While the Council’s next two Legislative Meetings will be monopolized by discussion and votes on the multi-billion dollar behemoth bills and policies that compose the District’s budget, the most recent Legislative Meeting dealt with the more day-to-day, meat-and-potatoes topics that nevertheless have deep impacts on our daily lives.
One measure that received the first of two necessary votes at the most recent meeting aims to protect consumers from unjust debt collection. In its broad scope, the bill prohibits jailing consumers for unpaid commercial debt, strengthens a ban on abusive or misleading debt collection communication, limits the frequency and means of debt collector contacts with consumers, and bans debt collectors from notifying employers, friends, family, or neighbors about an individual’s indebtedness.
Also passed at the most recent meeting was legislation to extend the DC Housing Finance Agency’s Reverse Mortgage Insurance and Tax Payment Program. Often, longtime homeowners who have entered into reverse mortgage loans can face default and foreclosure in the event of nonpayment of even very small-dollar amounts of property taxes, condo/coop fees, and the like. This program provides zero-interest loans to help bridge such short-term deficits, avoid foreclosure, and the loss of family homes.
Another measure that received its first vote at the most recent meeting would ban marijuana testing as a condition for new or ongoing employment, except in safety-related jobs or where required by federal law. Given that marijuana use is legal in the District, any such testing (outside the exceptions listed above) has no legal justification.
The second and final vote was taken on a bill to strengthen and clarify the District’s laws concerning the identification and removal of abandoned vehicles on our public streets. The bill also removed imprisonment as a potential penalty for abandoned vehicle violations.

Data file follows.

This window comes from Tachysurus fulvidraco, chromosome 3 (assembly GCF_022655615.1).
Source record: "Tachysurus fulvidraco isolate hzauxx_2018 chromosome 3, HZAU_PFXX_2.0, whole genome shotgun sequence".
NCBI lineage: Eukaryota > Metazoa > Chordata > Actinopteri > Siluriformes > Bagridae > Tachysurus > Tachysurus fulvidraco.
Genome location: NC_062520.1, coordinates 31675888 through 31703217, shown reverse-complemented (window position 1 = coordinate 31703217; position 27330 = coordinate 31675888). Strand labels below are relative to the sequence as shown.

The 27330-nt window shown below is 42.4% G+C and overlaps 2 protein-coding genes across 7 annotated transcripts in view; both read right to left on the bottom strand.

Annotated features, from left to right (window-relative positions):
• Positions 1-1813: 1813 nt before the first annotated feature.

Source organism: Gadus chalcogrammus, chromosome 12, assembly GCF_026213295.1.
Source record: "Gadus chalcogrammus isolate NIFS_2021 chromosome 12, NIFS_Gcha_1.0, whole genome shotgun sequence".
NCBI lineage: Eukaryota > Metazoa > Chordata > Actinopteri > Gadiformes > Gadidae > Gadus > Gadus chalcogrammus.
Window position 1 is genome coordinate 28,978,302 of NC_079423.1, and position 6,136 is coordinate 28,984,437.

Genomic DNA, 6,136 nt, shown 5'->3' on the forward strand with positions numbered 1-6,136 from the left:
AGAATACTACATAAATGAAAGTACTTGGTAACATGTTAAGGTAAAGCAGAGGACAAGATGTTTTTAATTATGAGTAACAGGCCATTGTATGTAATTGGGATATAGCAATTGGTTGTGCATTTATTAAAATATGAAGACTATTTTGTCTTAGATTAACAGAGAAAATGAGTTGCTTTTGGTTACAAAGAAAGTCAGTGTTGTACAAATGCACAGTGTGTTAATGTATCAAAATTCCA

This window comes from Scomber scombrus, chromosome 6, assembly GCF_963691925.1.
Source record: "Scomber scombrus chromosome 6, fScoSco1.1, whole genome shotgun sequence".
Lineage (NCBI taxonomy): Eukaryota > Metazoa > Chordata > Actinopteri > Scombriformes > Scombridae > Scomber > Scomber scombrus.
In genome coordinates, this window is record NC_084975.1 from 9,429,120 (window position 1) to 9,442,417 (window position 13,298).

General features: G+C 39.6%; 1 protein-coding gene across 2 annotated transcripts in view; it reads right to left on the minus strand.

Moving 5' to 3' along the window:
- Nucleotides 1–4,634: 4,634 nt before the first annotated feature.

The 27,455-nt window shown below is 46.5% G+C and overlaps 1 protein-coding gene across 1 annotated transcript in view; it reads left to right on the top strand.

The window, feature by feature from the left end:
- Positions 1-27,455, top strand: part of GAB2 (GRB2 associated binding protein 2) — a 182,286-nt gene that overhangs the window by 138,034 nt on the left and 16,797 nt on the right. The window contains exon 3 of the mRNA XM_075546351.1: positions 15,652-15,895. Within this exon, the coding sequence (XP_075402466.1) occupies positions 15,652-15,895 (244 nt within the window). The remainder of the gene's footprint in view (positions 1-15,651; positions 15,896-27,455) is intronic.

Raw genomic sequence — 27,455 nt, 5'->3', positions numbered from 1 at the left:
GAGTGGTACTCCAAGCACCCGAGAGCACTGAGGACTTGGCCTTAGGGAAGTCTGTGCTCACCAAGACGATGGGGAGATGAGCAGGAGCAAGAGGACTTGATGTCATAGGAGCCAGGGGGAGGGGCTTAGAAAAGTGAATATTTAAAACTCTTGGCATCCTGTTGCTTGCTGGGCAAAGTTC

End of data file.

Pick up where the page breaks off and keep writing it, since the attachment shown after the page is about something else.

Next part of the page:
The first of two votes was taken on a bill to provide emergency access to restrooms in private businesses for those individuals with a documented medical necessity to use them. Prior to the second vote on the measure, some final details will be worked out regarding exactly how one demonstrates their qualification for the necessary credential, as well as which District agencies will issue the credential and enforce the measure.
The Council also took the first of two needed votes to exercise the District’s eminent domain authority to acquire the Capitol Gateway property. Ever since Walmart backed out of its plans to open a store on the site, the property has stood fallow and no redevelopment has occurred. District ownership of the site will unlock needed development at this key location.
Finally, while the Council did allow a dozen contracts to proceed through the approval process, councilmembers took the opportunity at the latest meeting to hold the Administration to account for unnecessarily delaying and complicating the contracts’ renewal. Rather than pursuing a timely, expected exercise of the option years on already-approved contracts, the Administration instead issued partial-year contracts that fell below the $1 million figure that triggers Council review, then sought approval for the remainder of the option year. Although the contracts themselves were uncontroversial, and were related to critical infrastructure such as schools, the process chosen by the Administration unnecessarily increased the number of contracts and the complexity of their approval, neglecting the Council’s role as a co-equal branch of government.
On May 10 and May 24, the Council will hold Additional Legislative Meetings and consider the various bills that comprise the District’s budget. The Council’s next regularly scheduled Legislative Meeting will be held on June 7.